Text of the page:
Lord H: You're exactly right, Shalini. There were backdrops and circumstances and causations that had undermined the public's belief that their relationship with the European Union, their involvement in the European Union was ultimately beneficial.

And they inappropriately blamed open borders policies, and an economic system that was about shared resources. So, enabling the less privileged parts of Europe to benefit from the more privileged parts of Europe, that the public blamed that on their own vulnerabilities, and the fear that there were going to be more and more and more people with fewer resources coming to beg at their door.

So rather shut the door now fast. Before more get in even the profound deceit that there were going to be up to 100 million Turks coming across, if Turkey got into the European Union, where are they going to all find their way? They'll all find their way to London, to Manchester, to Birmingham, and they'll take our benefits and take our jobs. 

That kind of fear-mongering from people who haven't believed in the common good or seen the outcomes of the common good was easy to stoke, and it was stoked. Here we are two years on, ask any minister of the government to give you a list of five benefits of exiting the European Union. It's a struggle. It's a severe struggle.

We highlighted that in the debate that we may be able to point to certain things done, for example, with easier access to vaccines in United Kingdom than the rest of the European Union. But frankly, after a couple of months, they caught up. It wasn't that it was a long-term deficit, it was just an organizational problem.

But when it comes to the need, the bigger picture need, which is to hold the world together in a common consensus of peace and order, to respect the dignity of the lives of the most vulnerable. We only do that when we work strongly together. That's what the United Nations was effectively all about. 

When we work collectively together, in common partnerships together, we deliver peace, security, and well-being. So, if we allow attacks on our own economic position to overwhelm us, we then become defensive, and then we turn on the basis of those diseases to attack the person we perceive who might take our benefit away from us.

That is partly what Brexit false promises, misinformation, a whole lot of hype associated with the great string of benefits that will immediately flow, and nobody can point to what they are. And actually, the British government is quite rightly having to work in tandem and consultation on security issues with other European nations, and on defense issues with other European nations, and on economic issues with other European nations.

It would have been easier if we'd stayed in the center. We're not there now. We're out. The deal is done but not finished, as we said. So, here's an opportunity for mature realignment, and for the UK, and the European Union to ask themselves, how can we improve on this position, rather than just stand on the back of what happened in 2016?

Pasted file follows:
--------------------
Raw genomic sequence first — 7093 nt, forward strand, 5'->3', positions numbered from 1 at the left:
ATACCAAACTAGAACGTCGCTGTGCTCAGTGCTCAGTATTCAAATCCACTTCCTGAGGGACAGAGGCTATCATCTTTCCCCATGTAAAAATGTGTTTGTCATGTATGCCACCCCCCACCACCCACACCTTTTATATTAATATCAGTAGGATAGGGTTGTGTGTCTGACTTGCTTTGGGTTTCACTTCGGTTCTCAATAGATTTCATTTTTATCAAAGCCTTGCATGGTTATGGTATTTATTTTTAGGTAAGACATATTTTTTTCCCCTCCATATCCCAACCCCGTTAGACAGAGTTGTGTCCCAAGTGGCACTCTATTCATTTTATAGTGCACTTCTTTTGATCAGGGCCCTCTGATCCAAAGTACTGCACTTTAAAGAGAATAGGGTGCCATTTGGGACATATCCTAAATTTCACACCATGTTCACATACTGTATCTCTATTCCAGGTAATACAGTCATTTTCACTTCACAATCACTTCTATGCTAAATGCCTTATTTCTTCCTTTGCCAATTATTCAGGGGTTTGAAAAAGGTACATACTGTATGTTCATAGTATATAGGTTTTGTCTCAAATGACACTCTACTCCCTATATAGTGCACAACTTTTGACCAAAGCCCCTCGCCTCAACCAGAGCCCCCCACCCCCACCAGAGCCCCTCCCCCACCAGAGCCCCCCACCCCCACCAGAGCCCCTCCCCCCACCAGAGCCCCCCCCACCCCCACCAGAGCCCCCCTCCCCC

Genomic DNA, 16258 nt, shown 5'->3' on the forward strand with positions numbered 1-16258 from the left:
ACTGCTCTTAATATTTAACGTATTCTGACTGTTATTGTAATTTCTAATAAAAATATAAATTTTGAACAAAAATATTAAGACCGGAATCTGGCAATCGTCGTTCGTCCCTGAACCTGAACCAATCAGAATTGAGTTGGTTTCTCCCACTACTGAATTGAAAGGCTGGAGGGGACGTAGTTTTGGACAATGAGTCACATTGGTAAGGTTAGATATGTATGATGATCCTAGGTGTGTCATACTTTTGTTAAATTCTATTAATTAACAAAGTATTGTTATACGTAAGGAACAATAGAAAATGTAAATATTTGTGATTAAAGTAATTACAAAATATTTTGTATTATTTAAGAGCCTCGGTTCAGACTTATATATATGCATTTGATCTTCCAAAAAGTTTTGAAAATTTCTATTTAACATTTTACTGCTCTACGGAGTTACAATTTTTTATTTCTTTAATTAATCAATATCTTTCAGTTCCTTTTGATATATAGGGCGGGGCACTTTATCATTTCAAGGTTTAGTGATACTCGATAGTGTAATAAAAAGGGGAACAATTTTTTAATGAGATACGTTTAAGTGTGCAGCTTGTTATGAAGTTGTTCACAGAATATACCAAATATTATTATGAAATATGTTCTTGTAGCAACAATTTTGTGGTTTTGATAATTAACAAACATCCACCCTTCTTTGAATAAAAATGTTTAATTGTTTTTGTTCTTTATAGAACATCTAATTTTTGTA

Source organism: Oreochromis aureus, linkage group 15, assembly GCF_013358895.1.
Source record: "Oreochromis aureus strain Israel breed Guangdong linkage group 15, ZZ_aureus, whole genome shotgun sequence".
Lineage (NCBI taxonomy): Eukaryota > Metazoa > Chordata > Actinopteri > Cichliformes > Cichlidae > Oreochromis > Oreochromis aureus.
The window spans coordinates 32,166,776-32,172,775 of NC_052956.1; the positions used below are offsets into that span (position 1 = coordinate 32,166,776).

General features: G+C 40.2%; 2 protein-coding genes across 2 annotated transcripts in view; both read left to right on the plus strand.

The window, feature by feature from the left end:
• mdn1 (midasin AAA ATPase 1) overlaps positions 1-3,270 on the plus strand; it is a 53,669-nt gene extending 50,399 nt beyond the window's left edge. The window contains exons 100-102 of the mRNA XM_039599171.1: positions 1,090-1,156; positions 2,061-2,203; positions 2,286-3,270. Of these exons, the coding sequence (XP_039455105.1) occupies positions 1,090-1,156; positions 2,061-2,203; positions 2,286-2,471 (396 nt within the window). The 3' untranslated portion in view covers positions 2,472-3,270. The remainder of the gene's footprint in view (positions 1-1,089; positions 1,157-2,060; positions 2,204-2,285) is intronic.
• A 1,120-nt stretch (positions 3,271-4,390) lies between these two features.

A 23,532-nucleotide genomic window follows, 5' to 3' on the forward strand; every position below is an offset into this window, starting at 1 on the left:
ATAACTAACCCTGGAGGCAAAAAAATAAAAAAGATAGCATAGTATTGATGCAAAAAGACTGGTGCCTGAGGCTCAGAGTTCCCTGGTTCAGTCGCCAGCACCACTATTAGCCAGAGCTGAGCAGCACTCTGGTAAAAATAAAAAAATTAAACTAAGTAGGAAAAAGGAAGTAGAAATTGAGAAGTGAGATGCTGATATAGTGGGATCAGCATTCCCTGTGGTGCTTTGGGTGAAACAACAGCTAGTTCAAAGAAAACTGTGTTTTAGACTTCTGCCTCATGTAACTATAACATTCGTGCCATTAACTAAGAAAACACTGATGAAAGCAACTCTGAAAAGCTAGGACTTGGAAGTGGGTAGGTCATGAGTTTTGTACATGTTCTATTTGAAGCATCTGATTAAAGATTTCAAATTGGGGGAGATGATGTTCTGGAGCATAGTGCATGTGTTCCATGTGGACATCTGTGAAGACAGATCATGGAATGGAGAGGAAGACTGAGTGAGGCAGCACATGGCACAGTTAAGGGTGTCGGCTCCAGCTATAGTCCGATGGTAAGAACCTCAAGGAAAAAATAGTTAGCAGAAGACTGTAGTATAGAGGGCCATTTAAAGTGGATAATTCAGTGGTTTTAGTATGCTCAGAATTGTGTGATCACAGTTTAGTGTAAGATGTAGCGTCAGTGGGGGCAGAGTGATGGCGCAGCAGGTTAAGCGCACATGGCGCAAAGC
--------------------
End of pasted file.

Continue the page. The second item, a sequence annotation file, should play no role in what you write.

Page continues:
Because if democracy is meant to be dynamic, lessons are learned. Get it right. Don't just sit on the position. It was 2016 when the poll was 52% - 48%. Subsequent polls in 2018 to 2020 showed a flip on the reverse. The public began to realize that what they thought was the great promise of Brexit was not the reality.

Now, mature politics would say, in a democracy, listen to the now voice of the people, not the then voice. That was based on misunderstanding. But one of the problems of modern democracy, Shalini, and this is a fundamentally important issue that we discussed in the debate is that politicians get stuck on the hook of their own ideology.

And you can't have effective equity and good democracy if you remain stuck in the glue of what you once said or did. You must move forward, and you must look at the world for what the world really is. And true democracy means I must listen every day, not just listen to what I said way back on that day.


S.R: That's very, very true. I mean, democracies are self-correcting, unlike autocracies. So, therefore, there lies one advantage of the democratic form of government. But of course, the individual politician finds it difficult to get himself out or herself out of an earlier position. But Michael, I wanna go back to another point which you made, when you said, one of the fears that was fueled in the Brexit campaign by the pro-Brexit side was millions of Turks invading the United Kingdom. The Turks didn't come but those who did come were the oligarchs.

In the context of the Ukraine war, which you have also spoken about earlier, what does strike one is the number of oligarchs close to the Kremlin, so not only those who have fled Russia, because they were anti-Putin, but the ones who are close to the Kremlin, who have lived for many years in the safe haven of Greater London, which became a magnet for illicit wealth.

Can you say something about whether and how the war and the sanctions have changed attitudes towards, not only these particular individuals who are on the sanctions list, but towards political parties, which were quite happy to receive donations from many of these people, but also a system in which firms in London, professionals in London, banks in London were very happy to take in the money that these Russians were bringing in? What has changed?


Lord H: Well, I think we'll only know in a decade what has changed, to be honest with you, Shalini. It's one thing to have means of objection, quite another thing to know whether they've worked. And I'm not going to defend the fact that, as some would say, Londongrad was a great receiving point for Russian oligarch money, so is Monaco and France, so is Switzerland, so are parts of Bavaria and Germany. Let's not pretend that this is a British problem. It's not. We need to recognize that the capitalist system that we operate in, which allows the easy transfer of cash, resources across boundaries, and allows the purchase of property and investment in key assets works right the way across the democratic world.